The post goes on to explain how much Pinellas County could do with all their extra bed tax revenue - a concept I delved into here last month. But Schorsch also contends the land the Rays currently play on might be better developed without baseball...which begs the question...would possible stadium land in Tampa be too?Both (Michael) Kalt and (Bill) Foster, neither of whom proved capable of negotiating who got the top bunk and who got the bottom, much less the future of city and a baseball franchise, are gone. So who steps in now? Obviously, Kriseman does for Foster, but who will be the Rays’ point-man in any new negotiations? Maybe Stu Sternberg and Co. will put in another Tampaphile who yearn to drag the club across the Howard Frankland.
Or maybe the Rays owners will put in an honest broker, one who will be able to see that the hottest development and real estate spot, perhaps in all of Florida north of Alligator Alley, is downtown St. Pete. You know, the city the New York Times just listed as one of the top places in the world to visit.
And it’s for that reason that the City of St. Pete should tell the Rays — now — “Don’t let the door hit you on the way out…”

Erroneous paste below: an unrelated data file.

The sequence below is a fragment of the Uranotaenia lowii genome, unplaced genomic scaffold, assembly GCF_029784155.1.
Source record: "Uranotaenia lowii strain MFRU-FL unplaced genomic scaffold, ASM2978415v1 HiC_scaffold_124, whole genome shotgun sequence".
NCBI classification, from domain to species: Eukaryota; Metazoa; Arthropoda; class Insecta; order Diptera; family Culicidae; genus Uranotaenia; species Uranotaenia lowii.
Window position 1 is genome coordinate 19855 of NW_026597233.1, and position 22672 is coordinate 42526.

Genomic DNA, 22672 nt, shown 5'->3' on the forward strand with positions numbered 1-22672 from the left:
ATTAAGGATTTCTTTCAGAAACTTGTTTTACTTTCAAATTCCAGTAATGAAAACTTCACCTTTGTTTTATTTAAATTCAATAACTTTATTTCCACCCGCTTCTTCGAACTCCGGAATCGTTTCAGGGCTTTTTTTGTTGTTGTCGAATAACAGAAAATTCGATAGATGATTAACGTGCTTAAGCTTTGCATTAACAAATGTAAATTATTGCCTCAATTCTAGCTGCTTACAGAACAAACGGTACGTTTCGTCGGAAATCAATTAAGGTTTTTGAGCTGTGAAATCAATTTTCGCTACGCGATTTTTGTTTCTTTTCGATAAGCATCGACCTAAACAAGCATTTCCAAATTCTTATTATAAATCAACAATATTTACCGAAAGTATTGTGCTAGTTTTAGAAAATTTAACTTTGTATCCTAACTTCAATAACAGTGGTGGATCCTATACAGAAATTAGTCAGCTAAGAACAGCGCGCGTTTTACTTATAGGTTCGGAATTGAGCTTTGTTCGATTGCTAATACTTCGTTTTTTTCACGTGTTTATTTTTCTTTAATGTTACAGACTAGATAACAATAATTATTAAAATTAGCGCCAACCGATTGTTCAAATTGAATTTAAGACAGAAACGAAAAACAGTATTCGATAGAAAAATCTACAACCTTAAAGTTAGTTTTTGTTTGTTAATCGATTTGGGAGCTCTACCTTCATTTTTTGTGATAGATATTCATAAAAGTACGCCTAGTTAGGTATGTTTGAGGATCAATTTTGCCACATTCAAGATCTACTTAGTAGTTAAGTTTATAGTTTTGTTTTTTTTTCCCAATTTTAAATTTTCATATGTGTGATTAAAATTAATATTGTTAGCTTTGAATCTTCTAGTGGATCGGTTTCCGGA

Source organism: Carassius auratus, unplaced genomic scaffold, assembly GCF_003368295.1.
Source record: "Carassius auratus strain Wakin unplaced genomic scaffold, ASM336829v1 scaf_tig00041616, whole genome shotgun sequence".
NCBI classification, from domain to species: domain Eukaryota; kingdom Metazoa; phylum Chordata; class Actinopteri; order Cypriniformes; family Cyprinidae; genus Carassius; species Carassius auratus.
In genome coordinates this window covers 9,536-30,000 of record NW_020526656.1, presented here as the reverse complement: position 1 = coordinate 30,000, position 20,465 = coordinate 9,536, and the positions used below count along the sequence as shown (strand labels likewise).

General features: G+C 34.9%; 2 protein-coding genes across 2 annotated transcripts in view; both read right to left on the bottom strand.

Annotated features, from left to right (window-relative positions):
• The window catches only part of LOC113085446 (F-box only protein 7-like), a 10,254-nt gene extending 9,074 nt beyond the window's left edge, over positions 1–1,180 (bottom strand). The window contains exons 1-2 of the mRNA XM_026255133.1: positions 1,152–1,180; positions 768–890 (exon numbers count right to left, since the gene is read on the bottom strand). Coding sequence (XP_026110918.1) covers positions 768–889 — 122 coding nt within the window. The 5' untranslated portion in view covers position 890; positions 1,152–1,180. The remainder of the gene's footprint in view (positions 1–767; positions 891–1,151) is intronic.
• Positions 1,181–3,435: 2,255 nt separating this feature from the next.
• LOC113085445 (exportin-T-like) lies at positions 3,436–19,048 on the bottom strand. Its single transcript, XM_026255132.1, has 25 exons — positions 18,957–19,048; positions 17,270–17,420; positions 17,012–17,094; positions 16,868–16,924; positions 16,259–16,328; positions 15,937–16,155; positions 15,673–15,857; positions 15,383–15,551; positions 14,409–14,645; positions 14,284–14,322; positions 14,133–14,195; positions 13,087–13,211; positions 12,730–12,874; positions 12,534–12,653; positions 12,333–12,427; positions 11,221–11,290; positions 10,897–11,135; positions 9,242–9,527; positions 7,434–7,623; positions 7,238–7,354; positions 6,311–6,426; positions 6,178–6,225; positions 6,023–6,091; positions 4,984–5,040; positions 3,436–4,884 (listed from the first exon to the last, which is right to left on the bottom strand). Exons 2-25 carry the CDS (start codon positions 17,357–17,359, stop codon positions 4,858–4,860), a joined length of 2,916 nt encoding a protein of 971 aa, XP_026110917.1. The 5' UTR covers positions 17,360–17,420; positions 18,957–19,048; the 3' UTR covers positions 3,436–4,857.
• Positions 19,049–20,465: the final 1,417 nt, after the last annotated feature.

Because the second major development which occurred last week when the county tax collector announced that Pinellas had collected $30 million in tourist development taxes — also called bed taxes — in one calendar year. Accomplishing this means Pinellas will soon be designated a ”high tourism impact” county and allowed to charge — and collect — more tourist development taxes. Boosting the tourist tax to 6 percent could raise another $6 million a year for the county.
Monday, January 20, 2014
Blogger: St. Pete Should Let the Rays Go
Interesting opinion today in the pages of Saint Petersblog, where St. Pete resident Peter Schorch wants to tell the Rays, "don't let the door hit ya where the good lord split ya." An excerpt: